This presentation addresses the theme of Empowerment in Learning Technology by examining two different institutional schemes introduced to support staff applying for Certified Membership of the Association of Learning Technology (CMALT) accreditation. Gaining CMALT is a globally-recognised mark of professional development for those working with Learning Technology. Certification is achieved following the successful submission of a peer-reviewed reflective portfolio, which includes supporting evidence (ALT, n.d). The award of CMALT accreditation is a career milestone for learning technology staff in particular, building professional confidence, encouraging ongoing reflective practice and empowering staff to participate in the wider ALT community. The value of achieving CMALT is linked to the professionalisation of learning technology roles and the recognition of the importance they play in education. It recognises the value of digital capabilities in a learning and teaching context; and its importance is noted in projects such as Jisc’s ongoing ‘Building Digital Capacity’ project (Jisc, nd. a). This project includes the ‘Learning Technology Mapping’ (Jisc, nd. b), which is loosely mapped to the CMALT framework.
CMALT is undertaken independently by an individual, but in recent years several institutions have established institutional cohorts to support submission (McDowell et al 2013). The cohort approach provides applicants with additional support around an external, professionally accredited scheme and is used in other areas. For example, it is one of the models used to support the Higher Education Academy (HEA) teaching accreditation scheme (HEA, 2014). The cohort approach for CMALT allows an institution to acknowledge the value placed on learning technology, to support the professional development of staff and so to build institutional capacity for learning technology.
In this presentation, we will share the approaches and experiences of supporting a cohort of staff through CMALT accreditation currently in place at two different organisations (a consortium of six HE institutions in England and a large university in Scotland). We will demonstrate how an institutional cohort offers further benefits since it builds a network of support through regular meetings and activities, providing encouragement and dedicated time to write and reflect. The cohort builds a network of support within an institution or across institutions e.g. in the consortium’s cohort, a supportive relationship developed between academics and professional support staff across institutions.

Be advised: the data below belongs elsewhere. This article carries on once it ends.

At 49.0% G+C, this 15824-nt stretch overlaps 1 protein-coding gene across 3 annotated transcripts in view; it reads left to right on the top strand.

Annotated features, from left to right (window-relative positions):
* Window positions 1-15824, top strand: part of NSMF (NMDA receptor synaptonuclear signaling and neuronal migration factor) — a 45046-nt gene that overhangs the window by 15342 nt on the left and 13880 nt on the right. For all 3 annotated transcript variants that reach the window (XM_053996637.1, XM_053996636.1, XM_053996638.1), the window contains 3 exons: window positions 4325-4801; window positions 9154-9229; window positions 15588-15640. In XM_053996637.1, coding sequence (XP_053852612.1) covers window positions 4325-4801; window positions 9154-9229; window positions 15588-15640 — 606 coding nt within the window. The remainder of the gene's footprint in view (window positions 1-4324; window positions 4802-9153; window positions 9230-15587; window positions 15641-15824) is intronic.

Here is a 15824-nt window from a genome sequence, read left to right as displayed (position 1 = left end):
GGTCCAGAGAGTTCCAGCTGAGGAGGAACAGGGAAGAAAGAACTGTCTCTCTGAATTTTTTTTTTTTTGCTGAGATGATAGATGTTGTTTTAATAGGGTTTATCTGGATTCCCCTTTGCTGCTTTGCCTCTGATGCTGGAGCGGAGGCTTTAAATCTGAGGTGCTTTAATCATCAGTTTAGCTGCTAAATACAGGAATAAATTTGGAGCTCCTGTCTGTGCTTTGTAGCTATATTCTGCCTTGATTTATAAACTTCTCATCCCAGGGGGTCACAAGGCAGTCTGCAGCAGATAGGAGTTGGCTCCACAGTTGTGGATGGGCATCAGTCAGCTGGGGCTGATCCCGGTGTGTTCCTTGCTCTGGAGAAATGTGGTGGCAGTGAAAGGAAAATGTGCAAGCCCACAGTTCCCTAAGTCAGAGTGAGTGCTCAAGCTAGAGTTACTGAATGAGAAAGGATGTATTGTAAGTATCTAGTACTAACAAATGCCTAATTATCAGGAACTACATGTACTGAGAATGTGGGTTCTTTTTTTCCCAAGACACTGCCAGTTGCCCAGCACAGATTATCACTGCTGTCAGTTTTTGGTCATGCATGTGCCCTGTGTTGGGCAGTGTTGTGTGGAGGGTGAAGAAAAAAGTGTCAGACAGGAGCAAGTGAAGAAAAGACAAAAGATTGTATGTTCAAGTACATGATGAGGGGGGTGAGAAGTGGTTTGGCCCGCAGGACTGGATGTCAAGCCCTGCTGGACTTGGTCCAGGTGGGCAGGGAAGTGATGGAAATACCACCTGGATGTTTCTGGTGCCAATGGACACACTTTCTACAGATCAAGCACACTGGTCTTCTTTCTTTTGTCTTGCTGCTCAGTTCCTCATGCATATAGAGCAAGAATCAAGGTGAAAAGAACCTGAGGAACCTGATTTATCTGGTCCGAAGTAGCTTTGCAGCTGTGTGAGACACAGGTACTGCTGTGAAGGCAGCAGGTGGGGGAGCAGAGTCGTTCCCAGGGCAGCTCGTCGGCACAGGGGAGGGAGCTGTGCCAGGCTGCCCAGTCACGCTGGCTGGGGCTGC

The cohort encourages the formation of supportive networks, which may be considered as a Community of Practice as described by Wenger, 2007. Connections take a variety of forms:
Connecting different roles, for example administrative, teaching and support staff.
Building relationships across various models of support e.g. centrally and locally deployed services.
Providing role models for staff new to the institution and/or to learning technology.
The experience of achieving CMALT with a cohort can be a very different experience from an individual submission. We use the analogy of joining a gym: you’re more likely to go to a Zumba class with friends than on your own! Having institutional support for a scheme legitimises its value, raises the profile of learning technology and rewards participation in various ways including funding, time to participate and acknowledgement of professional achievement.
In this presentation, we will describe our own institutional experiences and share an openly licenced framework, which can be used as a blueprint for planning your own institutional approach.
ALT (nd.) About CMALT, https://www.alt.ac.uk/certified-membership
Jisc (nd. a) Building Digital Capacity
Jisc (nd. b) Learning Technology Mapping
McDowell, James, Raistrick, Andrew and Merrington, Jane (2013) Enhancing institutional practice through CMALT accreditation. In: ALT-C 2013 – Building new cultures of learning, 10th – 12th September 2013, University of Nottingham, UK.
The Higher Education Academy (HEA), 2014, Institutional approaches to HEA accreditation https://www.heacademy.ac.uk/system/files/downloads/institutional_approaches_to_hea_accreditation_final_version.pdf
Wenger, E., (2007). Communities of Practice. Cambridge University Press